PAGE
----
Australia’s Office 365 appetite providing “huge locus of attack”

Widespread adoption has piqued the interest of even non-technical cybercriminals

Credit: ID 146290478 © Siarhei Yurchanka | Dreamstime.com

Australians have long been “disproportionately” targeted with global phishing email campaigns but recent months have seen dozens of campaigns personalised with convincing local impersonations, according to new figures tracking the changing phishing landscape.

Security analysts saw around 30 campaigns specifically targeting Australian interests in the last quarter alone, Proofpoint executive vice president of cybersecurity strategy Ryan Kalember told CSO Australia as the firm released a detailed review of campaign traffic that he said is “higher than most countries in the world with similar GDP”.

Australia is the top global region for DanaBot malware, which takes screenshots and steals sensitive personal and financial information, and is seeing ongoing compromise by the Emotet banking Trojan – which has recently awakened to threaten Australia after a hiatus.

Yet “if you look at the broader threat landscape it’s really about human vulnerabilities more than security tools,” Kalember said. “We do not see technical vulnerabilities.”

“The vast majority of cybercriminals aren’t writing their own malware or finding new exploits,” he continued. “It is quite easy to find someone who will run a Word Office macro for you, and that has let to Office 365 in particular being a huge locus of attack.”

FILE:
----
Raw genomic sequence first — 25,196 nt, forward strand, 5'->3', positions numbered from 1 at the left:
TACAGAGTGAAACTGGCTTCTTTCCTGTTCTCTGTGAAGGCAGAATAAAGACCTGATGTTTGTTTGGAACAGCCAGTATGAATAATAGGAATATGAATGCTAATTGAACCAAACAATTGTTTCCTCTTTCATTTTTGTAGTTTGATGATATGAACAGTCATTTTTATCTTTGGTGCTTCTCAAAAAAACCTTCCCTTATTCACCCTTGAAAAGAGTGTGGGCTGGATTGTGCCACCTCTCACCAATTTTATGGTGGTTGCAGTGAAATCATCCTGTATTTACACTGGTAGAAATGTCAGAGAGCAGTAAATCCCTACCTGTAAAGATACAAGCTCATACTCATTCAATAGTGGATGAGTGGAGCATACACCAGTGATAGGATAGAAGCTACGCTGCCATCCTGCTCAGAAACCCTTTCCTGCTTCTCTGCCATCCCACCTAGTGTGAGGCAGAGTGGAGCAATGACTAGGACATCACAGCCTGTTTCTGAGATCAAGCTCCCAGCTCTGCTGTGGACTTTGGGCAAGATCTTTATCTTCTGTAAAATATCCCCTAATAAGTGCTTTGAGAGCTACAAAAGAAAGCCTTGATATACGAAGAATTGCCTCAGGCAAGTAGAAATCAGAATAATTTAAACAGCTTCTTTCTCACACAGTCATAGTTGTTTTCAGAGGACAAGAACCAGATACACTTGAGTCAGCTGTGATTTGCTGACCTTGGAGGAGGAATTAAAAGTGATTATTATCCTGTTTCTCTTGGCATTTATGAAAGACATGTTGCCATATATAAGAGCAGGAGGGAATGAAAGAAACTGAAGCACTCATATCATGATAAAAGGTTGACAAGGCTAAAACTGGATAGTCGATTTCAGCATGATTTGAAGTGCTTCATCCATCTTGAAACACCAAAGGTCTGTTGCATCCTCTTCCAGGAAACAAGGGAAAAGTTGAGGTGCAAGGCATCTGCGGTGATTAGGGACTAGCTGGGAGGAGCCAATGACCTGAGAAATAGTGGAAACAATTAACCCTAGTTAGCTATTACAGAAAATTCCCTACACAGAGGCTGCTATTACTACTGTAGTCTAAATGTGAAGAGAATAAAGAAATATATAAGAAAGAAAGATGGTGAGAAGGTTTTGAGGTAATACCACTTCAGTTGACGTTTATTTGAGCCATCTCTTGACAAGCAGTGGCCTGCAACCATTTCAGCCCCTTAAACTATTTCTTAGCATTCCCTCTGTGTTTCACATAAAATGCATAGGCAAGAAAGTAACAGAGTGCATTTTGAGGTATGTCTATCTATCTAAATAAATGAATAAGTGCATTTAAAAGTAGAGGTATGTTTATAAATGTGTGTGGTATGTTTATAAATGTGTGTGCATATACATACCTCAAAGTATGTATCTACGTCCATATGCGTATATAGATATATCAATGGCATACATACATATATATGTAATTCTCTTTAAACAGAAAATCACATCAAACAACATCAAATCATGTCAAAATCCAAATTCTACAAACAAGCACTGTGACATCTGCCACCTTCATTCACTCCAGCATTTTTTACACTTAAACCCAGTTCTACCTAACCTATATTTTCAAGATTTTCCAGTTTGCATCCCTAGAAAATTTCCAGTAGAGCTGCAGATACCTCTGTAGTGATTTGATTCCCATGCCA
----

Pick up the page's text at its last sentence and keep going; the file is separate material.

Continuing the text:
Office 365 was proving popular because of its large-scale adoption in Australian government agencies and businesses like WA Health, mirroring a global trend that has seen the productivity suite running rings around its rivals.

Compromised accounts provide cybercriminals with a wealth of information about an individual’s contact network, organisational structure, and planned movements that can be exploited in a business email compromise (BEC) attack.

“By centralising on Office 365 we have made ourselves much more appealing targets for criminals,” Kalember said, noting that the platform’s broad reach, such as support for “ancient” mail protocols like IMAP and POP3, had provided ample vectors for attacker compromise.

“The problem is that too few organisations have taken a proper look at what risk the move to Office 365 entails, and taken steps to close it,” he said. “If we were to deploy those techniques and do them really well, we would force attackers to do something much harder.”

The ease of compromise had also been shaped by the availability of the Collections #1 through #5 password leaks, which gave cybercriminals an arsenal of nearly 2.2 billion credential sets to target in phishing campaigns and use to compromise Office 365 or other systems.

These were “grist for the mill” for cybercriminals targeting corporate victims – particularly in industries like construction and engineering, which Kalember said were being picked out “because supply chain attacks are so useful”.

“If you’re an engineering firm, you move tens of millions of dollars around without a thought. You have a complicated system of sensors in random places around the world where you are sending money to and from – and that is ideal for cybercriminals.”

Australia was also being particularly targeted by ‘stealer’ malware capable of grabbing credentials and passwords saved in browsers – “democratising access” to this information for cybercriminals whose motives are increasingly clear based on the organisational departments they target.

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